Saturday, December 20, 2014

Planetary Vol. 3 Leaving the 20th Century Hardcover Review

Planetary Vol. 3 Leaving the 20th Century
DC Comics - Wildstorm
144 pages
$75.00 (2014) Omnibus
$75.00 (2010) Absolute Edition Vol. 2
$24.95 (2004) Hardcover
$14.95 (2004) Trade Paperback
ISBN 9781840239768

Contributors: Warren Ellis, John Cassaday, Laura Depuy (later Laura Martin), Richard Starkings, and Bill O'Neill

Reprints: Planetary #13-18
Elijah Snow assails the summit of a creepy castle

Synopsis: Elijah Snow was a mysterious recluse until he was recruited into the Planetary organization as the third man on their field team.  Snow has uncanny abilities and is a rare 'century baby' born on January 1, 1900.  That makes him...really old, but surprisingly spry.  He was an adventurer in his younger days and has significant, unknown memory gaps.  Jakita Wagner, perpetually bored superwoman, personally recruited Snow and the other member of the field team is The Drummer, technology savant and grunge rock burnout.  Planetary is a semi-covert group of modern archaeologists focusing on uncovering the secret history of the world.  They seek to wrest knowledge from clandestine organizations coveting alien technologies, extra-dimensional objects, ancient supercomputers, and more.  The organization is funded by the anonymous Fourth Man.

Snow visits a certain address on Baker Street in London
Planetary has run afoul of the Four, the most powerful superhumans on the planet and the secret manipulators of the world.  They enjoyed toying with Snow before his memories returned, but now he knows who the Fourth Man is and nothing will ever be the same.  We learn of Planetary's history with the Four and what really happened to Snow's memory.  The Four are brutal adversaries and willing to commit genocide to further their goals (or store their weapons), but not above playing with their food.

Snow's memories have started surfacing and we learn of his first encounter with Sherlock Holmes.  The famous detective was embroiled with a group calling itself the Conspiracy.  They ran the 18th century as the Four run the 19th century.  In a modern adventure the Planetary field team interferes with an experiment to access the Dreamtime by the Four causing some spectacular results.  Later Snow meets with the head of the Hark Corporation and wants to parlay a truce.  We learn the secret history of the Harks.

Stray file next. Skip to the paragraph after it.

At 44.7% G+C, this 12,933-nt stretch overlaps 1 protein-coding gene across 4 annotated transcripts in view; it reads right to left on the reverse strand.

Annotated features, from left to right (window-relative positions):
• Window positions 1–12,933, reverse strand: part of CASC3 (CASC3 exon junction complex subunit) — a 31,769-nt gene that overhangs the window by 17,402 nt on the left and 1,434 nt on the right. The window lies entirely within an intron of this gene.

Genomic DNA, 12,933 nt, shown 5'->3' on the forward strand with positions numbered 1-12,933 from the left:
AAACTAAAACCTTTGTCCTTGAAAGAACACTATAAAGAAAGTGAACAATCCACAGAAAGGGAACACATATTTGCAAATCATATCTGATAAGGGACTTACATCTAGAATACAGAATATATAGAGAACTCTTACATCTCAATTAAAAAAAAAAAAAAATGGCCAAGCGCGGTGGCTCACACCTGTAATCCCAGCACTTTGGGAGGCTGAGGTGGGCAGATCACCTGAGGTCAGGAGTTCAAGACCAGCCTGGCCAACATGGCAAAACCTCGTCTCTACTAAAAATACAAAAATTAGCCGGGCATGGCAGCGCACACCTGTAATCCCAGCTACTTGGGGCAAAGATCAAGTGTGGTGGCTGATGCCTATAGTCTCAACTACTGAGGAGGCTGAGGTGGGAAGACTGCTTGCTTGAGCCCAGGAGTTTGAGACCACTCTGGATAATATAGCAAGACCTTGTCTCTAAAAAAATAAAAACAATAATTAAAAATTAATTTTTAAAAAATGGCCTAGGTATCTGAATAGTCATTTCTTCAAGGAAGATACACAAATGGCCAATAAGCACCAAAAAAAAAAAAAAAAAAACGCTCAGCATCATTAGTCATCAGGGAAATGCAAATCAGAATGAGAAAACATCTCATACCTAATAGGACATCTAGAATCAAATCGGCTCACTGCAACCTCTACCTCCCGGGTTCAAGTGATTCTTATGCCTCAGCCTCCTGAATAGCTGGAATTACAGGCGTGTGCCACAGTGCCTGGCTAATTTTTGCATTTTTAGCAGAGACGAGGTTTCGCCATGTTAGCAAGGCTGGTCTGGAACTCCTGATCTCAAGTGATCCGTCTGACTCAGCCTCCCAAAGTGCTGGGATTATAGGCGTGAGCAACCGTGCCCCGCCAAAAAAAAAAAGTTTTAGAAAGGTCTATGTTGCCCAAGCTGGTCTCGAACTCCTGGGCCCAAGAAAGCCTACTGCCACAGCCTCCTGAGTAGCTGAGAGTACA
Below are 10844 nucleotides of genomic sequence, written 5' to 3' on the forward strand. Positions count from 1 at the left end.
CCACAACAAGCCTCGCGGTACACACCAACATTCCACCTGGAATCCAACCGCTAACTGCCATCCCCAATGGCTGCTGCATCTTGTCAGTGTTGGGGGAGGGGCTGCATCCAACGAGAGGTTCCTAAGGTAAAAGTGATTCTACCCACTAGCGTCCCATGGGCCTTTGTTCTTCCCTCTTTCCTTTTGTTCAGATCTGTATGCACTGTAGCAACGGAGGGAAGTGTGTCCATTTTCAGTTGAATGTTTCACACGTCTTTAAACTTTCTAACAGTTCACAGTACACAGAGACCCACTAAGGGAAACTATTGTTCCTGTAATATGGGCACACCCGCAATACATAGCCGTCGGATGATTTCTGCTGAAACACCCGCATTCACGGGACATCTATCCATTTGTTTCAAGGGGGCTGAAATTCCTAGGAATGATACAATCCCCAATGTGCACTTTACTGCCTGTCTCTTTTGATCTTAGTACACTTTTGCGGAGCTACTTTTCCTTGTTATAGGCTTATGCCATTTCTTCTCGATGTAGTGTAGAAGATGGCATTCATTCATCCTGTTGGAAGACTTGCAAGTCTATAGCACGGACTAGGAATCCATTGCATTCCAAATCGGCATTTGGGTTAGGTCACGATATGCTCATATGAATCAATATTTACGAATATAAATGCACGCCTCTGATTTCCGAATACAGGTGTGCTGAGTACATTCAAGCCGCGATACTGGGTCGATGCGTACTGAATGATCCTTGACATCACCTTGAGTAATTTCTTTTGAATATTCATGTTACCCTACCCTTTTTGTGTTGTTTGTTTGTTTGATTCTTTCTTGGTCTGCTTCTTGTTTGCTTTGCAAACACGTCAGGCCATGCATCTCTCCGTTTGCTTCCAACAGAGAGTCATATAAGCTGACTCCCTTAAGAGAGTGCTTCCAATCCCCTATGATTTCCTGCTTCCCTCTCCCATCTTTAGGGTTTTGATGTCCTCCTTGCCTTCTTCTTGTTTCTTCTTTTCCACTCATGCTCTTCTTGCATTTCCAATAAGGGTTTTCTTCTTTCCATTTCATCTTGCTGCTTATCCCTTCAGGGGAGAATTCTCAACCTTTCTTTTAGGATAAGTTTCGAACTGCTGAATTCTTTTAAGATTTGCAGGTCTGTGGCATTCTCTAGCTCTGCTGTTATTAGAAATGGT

In a secret jungle there exists somewhere the lost city of Opak-Re.  Elijah Snow traveled there and became familiar with its citizens.  A self-sufficient and ancient society, the natives were super-intelligent and highly protective of their ethnic purity.  What happens when a young adventurer falls in love with a beautiful princess?
The Harks are a long family of martial arts masters

An object falls to Earth after 150 years in space.  How did it achieve this incredible orbit 100 years before the invention of rocket propulsion?  More importantly, what are the secrets of 'The Gun Club'?  We see the past and present of the Planetary organization.  They are running headlong into a monstrous confrontation with the Four, but the last scuffle ended in disaster years ago.  Snow's memories are still jumbled and will this time be any different?

Pros: Cassaday's art continues to be wholly incredible, Ellis writes intriguing history and adventure pieces, more secrets are revealed (including Jakita's origin), we get some actual character development, Victorian group the Conspiracy were interesting, lots of cool homages to various pop culture icons/genres (each issue's cover theme and log change to match the different genres)

Cons: Resolution to the Dreamtime episode seemed unrealistic (I don't think the Four would actually tolerate Planetary's direct interference while they were present), final issue to this volume was bland ('The Gun Club')

Mike Tells It Straight: This third volume of Warren Ellis and John Cassaday's Planetary (here are reviews of the first and second volumes) is quite possibly the best yet for the series.  It's difficult to top the second volume's reveal in the final issue, but the reader is treated in this third volume to quite a few important pieces of Planetary history.  Art by Cassaday is top notch and Ellis puts in great writing as the main story progresses amid various flashbacks.
Elijah Snow cock blocks super-spy John Stone

One of the main themes of the series has been paying homage to various fictional pop culture genres (previous volumes covered Golden Age comic book heroes, Godzilla movies, and John Woo action films) and we're treated to a few in this volume.  The Conspiracy are an homage to Alan Moore's The League of Extraordinary Gentlemen and Victorian age fictional heroes (Sherlock Holmes actually says the world 'extraordinary' when talking to Elijah Snow).  Additionally we have a pulp adventure story (Lost City of Opak-Re) with the character of Lord Blackstock (a Tarzan ripoff) and medieval Chinese Kung-Fu movies (Hark).

I liked the balance of prior history mixed with current events in this volume.  The reader gets to know Elijah Snow the adventurer and the events leading up to his memory loss.  The Four play a pretty big role in these stories, but they're not the main focus.  We finally get a little character development for Jakita Wagner and Drums.  I'm not sure this trade collection fits the typical six-issue story arc from previous volumes since the final issue ('The Gun Club') was a filler issue.  This series continues to be a great adventure and each issue is a new revelation.  The art and writing are a perfect complement (although the characterization is pretty bland).  Definitely looking forward to the next, final volume.

TO BUY and Recommendations: